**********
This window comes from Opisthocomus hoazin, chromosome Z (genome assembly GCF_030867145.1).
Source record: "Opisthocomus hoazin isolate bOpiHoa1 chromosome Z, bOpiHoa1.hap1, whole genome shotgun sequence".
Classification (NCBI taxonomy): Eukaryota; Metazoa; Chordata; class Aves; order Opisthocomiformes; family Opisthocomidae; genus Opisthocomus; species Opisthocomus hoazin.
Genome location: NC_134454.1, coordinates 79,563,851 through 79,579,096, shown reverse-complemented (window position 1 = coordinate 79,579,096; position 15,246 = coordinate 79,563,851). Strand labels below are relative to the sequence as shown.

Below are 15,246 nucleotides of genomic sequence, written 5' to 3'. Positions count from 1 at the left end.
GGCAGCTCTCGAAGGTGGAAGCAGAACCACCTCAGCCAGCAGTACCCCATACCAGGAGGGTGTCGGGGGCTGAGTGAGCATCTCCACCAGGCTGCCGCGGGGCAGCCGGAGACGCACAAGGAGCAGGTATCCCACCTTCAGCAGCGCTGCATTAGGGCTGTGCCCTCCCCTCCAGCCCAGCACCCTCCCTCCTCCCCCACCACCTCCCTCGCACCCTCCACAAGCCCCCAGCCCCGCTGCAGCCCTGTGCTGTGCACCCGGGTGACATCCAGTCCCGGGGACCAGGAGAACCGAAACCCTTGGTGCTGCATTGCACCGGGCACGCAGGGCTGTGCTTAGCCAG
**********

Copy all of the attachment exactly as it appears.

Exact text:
This window comes from Opisthocomus hoazin, chromosome Z (genome assembly GCF_030867145.1).
Source record: "Opisthocomus hoazin isolate bOpiHoa1 chromosome Z, bOpiHoa1.hap1, whole genome shotgun sequence".
Classification (NCBI taxonomy): Eukaryota; Metazoa; Chordata; class Aves; order Opisthocomiformes; family Opisthocomidae; genus Opisthocomus; species Opisthocomus hoazin.
Genome location: NC_134454.1, coordinates 79,563,851 through 79,579,096, shown reverse-complemented (window position 1 = coordinate 79,579,096; position 15,246 = coordinate 79,563,851). Strand labels below are relative to the sequence as shown.

Below are 15,246 nucleotides of genomic sequence, written 5' to 3'. Positions count from 1 at the left end.
GGCAGCTCTCGAAGGTGGAAGCAGAACCACCTCAGCCAGCAGTACCCCATACCAGGAGGGTGTCGGGGGCTGAGTGAGCATCTCCACCAGGCTGCCGCGGGGCAGCCGGAGACGCACAAGGAGCAGGTATCCCACCTTCAGCAGCGCTGCATTAGGGCTGTGCCCTCCCCTCCAGCCCAGCACCCTCCCTCCTCCCCCACCACCTCCCTCGCACCCTCCACAAGCCCCCAGCCCCGCTGCAGCCCTGTGCTGTGCACCCGGGTGACATCCAGTCCCGGGGACCAGGAGAACCGAAACCCTTGGTGCTGCATTGCACCGGGCACGCAGGGCTGTGCTTAGCCAG